The limited omniscient point of view the author knows everything thats what

The limited omniscient point of view the author knows

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Maintain the limited omniscient point of view Ross uses in the original story. The limited omniscient point of view: the author knows everything (that’s what “omniscient” means) about one character (that’s why it’s called “limited”), and the story is told through the eyes of the author who acts like an observer of the actionbut can see into the mind and heart of one character (generally the protagonist). In this story, the author/observer can see only Ann’s thoughts and feelings; the author cannot see into the thoughts and feelings of other characters. The author can reveal other characters’ thoughts and feelings only through their dialogue and actions. 6.Because you are writing a continuation of an original story (the continuing saga, so to speak), you don’t need to come up with character names of main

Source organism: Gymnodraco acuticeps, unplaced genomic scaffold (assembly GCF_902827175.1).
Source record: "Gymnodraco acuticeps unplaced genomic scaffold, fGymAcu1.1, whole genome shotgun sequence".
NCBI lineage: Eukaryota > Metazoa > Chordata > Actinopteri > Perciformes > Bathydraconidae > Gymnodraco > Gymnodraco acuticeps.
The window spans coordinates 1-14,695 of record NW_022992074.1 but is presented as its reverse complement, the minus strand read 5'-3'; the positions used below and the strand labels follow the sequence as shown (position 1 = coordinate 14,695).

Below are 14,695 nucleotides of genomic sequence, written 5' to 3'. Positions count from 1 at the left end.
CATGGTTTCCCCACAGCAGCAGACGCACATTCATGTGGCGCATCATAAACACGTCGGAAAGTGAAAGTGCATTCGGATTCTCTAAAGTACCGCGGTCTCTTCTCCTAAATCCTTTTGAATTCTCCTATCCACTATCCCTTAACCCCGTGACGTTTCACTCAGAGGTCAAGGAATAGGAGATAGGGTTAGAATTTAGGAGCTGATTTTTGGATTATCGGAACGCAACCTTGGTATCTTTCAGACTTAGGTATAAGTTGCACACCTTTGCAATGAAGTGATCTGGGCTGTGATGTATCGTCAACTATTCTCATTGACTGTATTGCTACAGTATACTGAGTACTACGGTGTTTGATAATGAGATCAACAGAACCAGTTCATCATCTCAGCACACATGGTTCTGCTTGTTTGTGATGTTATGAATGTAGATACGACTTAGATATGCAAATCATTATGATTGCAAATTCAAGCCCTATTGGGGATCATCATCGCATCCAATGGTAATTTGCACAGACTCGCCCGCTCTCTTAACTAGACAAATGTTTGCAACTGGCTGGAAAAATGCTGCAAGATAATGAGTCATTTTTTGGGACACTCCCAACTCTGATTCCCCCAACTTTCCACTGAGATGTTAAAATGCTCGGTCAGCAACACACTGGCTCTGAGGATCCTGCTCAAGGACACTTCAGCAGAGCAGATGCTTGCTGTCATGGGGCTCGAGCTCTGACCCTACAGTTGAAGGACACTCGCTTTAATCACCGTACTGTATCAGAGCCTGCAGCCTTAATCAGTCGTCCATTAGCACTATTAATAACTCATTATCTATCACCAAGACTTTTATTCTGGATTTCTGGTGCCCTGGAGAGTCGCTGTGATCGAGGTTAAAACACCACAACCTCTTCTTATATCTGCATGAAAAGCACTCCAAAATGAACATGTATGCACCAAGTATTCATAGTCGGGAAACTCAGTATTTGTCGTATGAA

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characters. If you wish to introduce other characters (e.g., an undertaker or a funeral director), you will need to create that character. You also may want to move the action to other settings (e.g., a cemetery, Steven’s home, John’s father’s farm/home).7.Do not create a story where the ending is “Ann woke up. John was beside her. He made it back through the hills through the frightful storm. She sighed—relieved at his return, relieved she hadn’t made that fateful decision to sleep with Steven, relieved that the one who truly was the man—John--would be her life companion, relieved there was no paint on John’s hand! It had all been a dream,a terrible, enlightening dream.” No dream endings where nothing in the first (original) story happened. 8.Key to creating “the rest of the story” is determining what you think Ann wants. John thought she wanted Steven; that is why John chose to freeze to death on his own fence line. You might consider some of the following:oWhat motivates her? oWhat does she want for herself?oWhat does she want for John’s legacy?oWhat role does guilt play in her decisions?oWhat will be her most difficult decision?oHas she kept her promise to John (a promise he would never know she made) to make amends for her infidelity “slowly and contritely through the day and years to come” (page 67)?oWhat conflicts does she experience (internal and external)?oHow will you hook the reader into reading your story (next chapter) of what Ann does now?oWhat powerful sentence will you write to begin the story?oWhat powerful sentence will end your story?9.Here are some other items you should consider as you create your story: HookEstablished setting: This is partially done for you, but feel free to include other settings if you move the setting away from John and Ann’s farm. Developed character(s): Ann, Steven, and John have already beensemi-developed; your task is to continue the development. You might want to consider how John might or could appear in your story. ConflictClimaxResolution
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